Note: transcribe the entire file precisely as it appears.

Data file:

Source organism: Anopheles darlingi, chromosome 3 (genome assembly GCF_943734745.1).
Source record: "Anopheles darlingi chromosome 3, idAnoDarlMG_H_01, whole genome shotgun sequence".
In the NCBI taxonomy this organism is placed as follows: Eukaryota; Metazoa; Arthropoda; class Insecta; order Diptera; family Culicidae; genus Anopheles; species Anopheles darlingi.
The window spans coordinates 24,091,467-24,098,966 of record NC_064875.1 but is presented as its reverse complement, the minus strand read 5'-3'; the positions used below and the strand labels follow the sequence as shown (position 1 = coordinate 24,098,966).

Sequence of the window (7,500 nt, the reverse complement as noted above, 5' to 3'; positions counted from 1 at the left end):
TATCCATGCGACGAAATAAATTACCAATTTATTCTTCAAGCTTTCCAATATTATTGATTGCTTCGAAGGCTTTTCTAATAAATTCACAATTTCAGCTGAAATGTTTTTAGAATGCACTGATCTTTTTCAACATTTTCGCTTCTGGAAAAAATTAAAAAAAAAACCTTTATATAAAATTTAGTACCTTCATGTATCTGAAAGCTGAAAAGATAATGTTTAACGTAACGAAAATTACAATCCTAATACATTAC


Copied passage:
Source organism: Anopheles darlingi, chromosome 3 (genome assembly GCF_943734745.1).
Source record: "Anopheles darlingi chromosome 3, idAnoDarlMG_H_01, whole genome shotgun sequence".
In the NCBI taxonomy this organism is placed as follows: Eukaryota; Metazoa; Arthropoda; class Insecta; order Diptera; family Culicidae; genus Anopheles; species Anopheles darlingi.
The window spans coordinates 24,091,467-24,098,966 of record NC_064875.1 but is presented as its reverse complement, the minus strand read 5'-3'; the positions used below and the strand labels follow the sequence as shown (position 1 = coordinate 24,098,966).

Sequence of the window (7,500 nt, the reverse complement as noted above, 5' to 3'; positions counted from 1 at the left end):
TATCCATGCGACGAAATAAATTACCAATTTATTCTTCAAGCTTTCCAATATTATTGATTGCTTCGAAGGCTTTTCTAATAAATTCACAATTTCAGCTGAAATGTTTTTAGAATGCACTGATCTTTTTCAACATTTTCGCTTCTGGAAAAAATTAAAAAAAAAACCTTTATATAAAATTTAGTACCTTCATGTATCTGAAAGCTGAAAAGATAATGTTTAACGTAACGAAAATTACAATCCTAATACATTAC